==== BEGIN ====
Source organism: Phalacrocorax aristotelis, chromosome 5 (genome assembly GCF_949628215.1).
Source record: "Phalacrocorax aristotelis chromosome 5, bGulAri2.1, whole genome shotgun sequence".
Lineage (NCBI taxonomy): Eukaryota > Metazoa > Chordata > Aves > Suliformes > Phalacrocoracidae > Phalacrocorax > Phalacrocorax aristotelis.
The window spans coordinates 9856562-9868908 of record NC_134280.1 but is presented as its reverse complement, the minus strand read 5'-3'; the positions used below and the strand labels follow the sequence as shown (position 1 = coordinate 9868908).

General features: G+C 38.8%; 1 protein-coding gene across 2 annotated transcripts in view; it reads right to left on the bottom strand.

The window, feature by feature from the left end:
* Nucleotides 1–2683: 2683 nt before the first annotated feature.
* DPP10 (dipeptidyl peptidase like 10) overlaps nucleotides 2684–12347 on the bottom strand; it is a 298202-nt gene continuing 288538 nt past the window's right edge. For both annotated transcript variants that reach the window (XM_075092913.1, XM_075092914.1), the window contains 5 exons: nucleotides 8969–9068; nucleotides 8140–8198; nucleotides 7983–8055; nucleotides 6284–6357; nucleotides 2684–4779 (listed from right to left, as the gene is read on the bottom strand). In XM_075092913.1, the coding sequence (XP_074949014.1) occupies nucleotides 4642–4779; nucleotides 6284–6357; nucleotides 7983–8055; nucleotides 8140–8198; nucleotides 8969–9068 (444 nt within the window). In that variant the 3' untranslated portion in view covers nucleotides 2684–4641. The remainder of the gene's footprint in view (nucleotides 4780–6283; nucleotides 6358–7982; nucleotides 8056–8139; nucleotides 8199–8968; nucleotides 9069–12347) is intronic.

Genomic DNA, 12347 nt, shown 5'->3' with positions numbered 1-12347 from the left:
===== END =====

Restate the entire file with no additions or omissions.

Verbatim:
Source organism: Phalacrocorax aristotelis, chromosome 5 (genome assembly GCF_949628215.1).
Source record: "Phalacrocorax aristotelis chromosome 5, bGulAri2.1, whole genome shotgun sequence".
Lineage (NCBI taxonomy): Eukaryota > Metazoa > Chordata > Aves > Suliformes > Phalacrocoracidae > Phalacrocorax > Phalacrocorax aristotelis.
The window spans coordinates 9856562-9868908 of record NC_134280.1 but is presented as its reverse complement, the minus strand read 5'-3'; the positions used below and the strand labels follow the sequence as shown (position 1 = coordinate 9868908).

General features: G+C 38.8%; 1 protein-coding gene across 2 annotated transcripts in view; it reads right to left on the bottom strand.

The window, feature by feature from the left end:
* Nucleotides 1–2683: 2683 nt before the first annotated feature.
* DPP10 (dipeptidyl peptidase like 10) overlaps nucleotides 2684–12347 on the bottom strand; it is a 298202-nt gene continuing 288538 nt past the window's right edge. For both annotated transcript variants that reach the window (XM_075092913.1, XM_075092914.1), the window contains 5 exons: nucleotides 8969–9068; nucleotides 8140–8198; nucleotides 7983–8055; nucleotides 6284–6357; nucleotides 2684–4779 (listed from right to left, as the gene is read on the bottom strand). In XM_075092913.1, the coding sequence (XP_074949014.1) occupies nucleotides 4642–4779; nucleotides 6284–6357; nucleotides 7983–8055; nucleotides 8140–8198; nucleotides 8969–9068 (444 nt within the window). In that variant the 3' untranslated portion in view covers nucleotides 2684–4641. The remainder of the gene's footprint in view (nucleotides 4780–6283; nucleotides 6358–7982; nucleotides 8056–8139; nucleotides 8199–8968; nucleotides 9069–12347) is intronic.

Genomic DNA, 12347 nt, shown 5'->3' with positions numbered 1-12347 from the left: